What Makes Healthy Candy Healthy?
So-called healthy candy brands, like Skinny Dipped, Hu Kitchen, Justin’s, and Unreal, have become popular among celebrities, influencers, and everyday folks looking to make “smarter” food choices.
“Healthy candy brands, such as SmartSweets, typically have no added sugar, are colored with natural plant extracts, and have additional added fiber,” says women’s health expert and registered dietitian Cory Ruth, MS, RDN. “These qualities make them an ideal pick for those conscious of calories, blood sugar, and artificial ingredients.”
Registered dietitian Jennifer Maeng, MS, RD, CDN, of Chelsea Nutrition, tacks onto this idea, noting that by using added fiber and sugar alternatives, healthy candy brands are renowned for being lower in carbs, thus reducing sugar spikes in the body. “But that doesn’t necessarily make the product healthy,” she says. Some healthy candies (not those mentioned above) should be avoided.
The Downfalls of Some Healthy Candy Brands
Many healthy candy brands don’t taste the same as the original candies they’re imitating. While healthy candy is considered to be tasty by some consumers, not everyone views it as a true alternative to their favorite candy. As such, eating it is often not as satisfying as indulging in a portion-controlled nibble of the real thing. And because of that, some people tend to overeat healthy candy (and other healthy alternatives, like low-cal ice cream) in an attempt to feel satiated.
The problem is, doing so can lead to some pretty unpleasant gastrointestinal issues. “Sugar alcohols—which are prominent in some healthier alternatives–have less impact on your blood sugar than refined sugars and are generally safe, but when consumed frequently or in large amounts, it can lead to gas, bloating, and even cramps,” Maeng says.
What To Look For in Healthy Candy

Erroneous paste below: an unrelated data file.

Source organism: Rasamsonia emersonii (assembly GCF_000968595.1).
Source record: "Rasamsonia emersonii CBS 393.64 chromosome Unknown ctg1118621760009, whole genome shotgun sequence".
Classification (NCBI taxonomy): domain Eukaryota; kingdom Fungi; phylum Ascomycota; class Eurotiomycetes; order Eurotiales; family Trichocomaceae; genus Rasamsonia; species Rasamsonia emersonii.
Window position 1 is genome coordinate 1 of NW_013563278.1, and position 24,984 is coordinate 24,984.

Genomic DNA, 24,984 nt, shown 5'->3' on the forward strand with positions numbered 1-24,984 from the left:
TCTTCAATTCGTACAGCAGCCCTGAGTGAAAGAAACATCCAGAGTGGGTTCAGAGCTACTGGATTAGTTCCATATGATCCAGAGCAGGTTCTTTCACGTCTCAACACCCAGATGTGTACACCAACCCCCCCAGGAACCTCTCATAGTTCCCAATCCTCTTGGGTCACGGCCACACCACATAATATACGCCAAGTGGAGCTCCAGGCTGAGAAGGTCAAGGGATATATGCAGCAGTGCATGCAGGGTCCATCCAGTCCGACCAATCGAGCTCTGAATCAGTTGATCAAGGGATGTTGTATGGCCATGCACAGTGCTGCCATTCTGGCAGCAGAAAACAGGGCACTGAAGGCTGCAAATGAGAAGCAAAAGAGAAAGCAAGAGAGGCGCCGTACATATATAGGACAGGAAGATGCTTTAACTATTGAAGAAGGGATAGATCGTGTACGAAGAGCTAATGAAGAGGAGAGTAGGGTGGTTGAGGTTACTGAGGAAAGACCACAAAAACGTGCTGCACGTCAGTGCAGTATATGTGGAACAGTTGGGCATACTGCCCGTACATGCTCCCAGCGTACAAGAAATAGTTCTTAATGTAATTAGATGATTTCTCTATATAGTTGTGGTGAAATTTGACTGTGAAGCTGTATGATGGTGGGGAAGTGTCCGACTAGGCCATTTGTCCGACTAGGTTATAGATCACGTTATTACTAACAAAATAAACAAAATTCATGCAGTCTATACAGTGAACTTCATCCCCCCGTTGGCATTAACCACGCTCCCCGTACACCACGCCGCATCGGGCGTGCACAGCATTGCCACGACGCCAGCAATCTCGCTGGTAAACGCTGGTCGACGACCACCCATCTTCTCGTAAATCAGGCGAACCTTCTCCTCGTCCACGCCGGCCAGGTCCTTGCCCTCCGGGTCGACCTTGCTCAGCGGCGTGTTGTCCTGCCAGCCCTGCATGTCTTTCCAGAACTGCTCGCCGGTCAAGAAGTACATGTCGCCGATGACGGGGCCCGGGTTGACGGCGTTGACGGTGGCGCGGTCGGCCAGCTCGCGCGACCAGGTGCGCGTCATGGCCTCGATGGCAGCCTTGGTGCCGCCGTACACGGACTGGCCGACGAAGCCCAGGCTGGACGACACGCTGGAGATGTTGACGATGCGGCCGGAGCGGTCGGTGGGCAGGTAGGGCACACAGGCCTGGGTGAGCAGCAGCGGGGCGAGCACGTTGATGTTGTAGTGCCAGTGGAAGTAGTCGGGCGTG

One way to avoid the symptoms mentioned above is to monitor how much healthy candy you eat—another is to be mindful of the ingredients in your morsels.
“Some may want to avoid sugar alcohols—which can cause gas, bloating, and diarrhea—for the sake of their digestion,” Ruth says. “Artificial coloring and flavoring agents are also not ideal ingredients when they’re loaded in something we’re ingesting and absorbing.”
Additionally, Maeng recommends looking for healthy candy sweetened with fruits and vegetables, and those that are lower in real sugar.
The Candy ‘Cravings’ Debate
No matter what kind of candy you’re eating—healthy or otherwise—Ruth says that it’s totally safe to incorporate it into your daily diet. “The key is to keep the portion size moderate and the rest of your day balanced, in terms of carbohydrates and sugar consumption,” she says.
With that in mind, in both Ruth’s and Maeng’s opinion, when it comes to candy, the real thing in small amounts is better than a healthy alternative. “I like to recommend eating what you truly want to eat in moderation,” Maeng says. “You will be much more satisfied eating exactly what you’re after than trying to find alternatives that are not as satisfying, because you will end up searching for more food or another food option to satisfy your cravings.”
While it’s perfectly fine to eat candy every day in moderation, if you’re craving it daily, you may be interested in learning why that is. “Rather than looking for healthier candy to have on a daily basis, it is important to think about why you crave sweets daily,” Maeng says. “A review published in the British Journal of Sports Medicine claimed that refined sugar has a similar effect on the brain as illegal drugs such as cocaine. Which means, if you are eating a large quantity of sweets, it should be treated with caution when trying to reduce intake.”
Diet culture and frequent new healthy alternatives might make you feel like you can’t have candy or other delicious foods. You can.
“Sugar-free, ‘healthy,’ or regular—anyone can add in a little candy here and there and not completely derail their health,” says Ruth. “Remember, it’s what you do the majority of the time that makes the biggest difference in your health.”
Want more proof? “Restricting access to palatable foods, whether self-imposed or by parental control, may have potentially negative consequences,” according to a 2015 article published in the international review journal of Advances in Nutrition. So, do yourself a favor and eat the candy.
Here’s how to make chocolate peanut butter bon bons: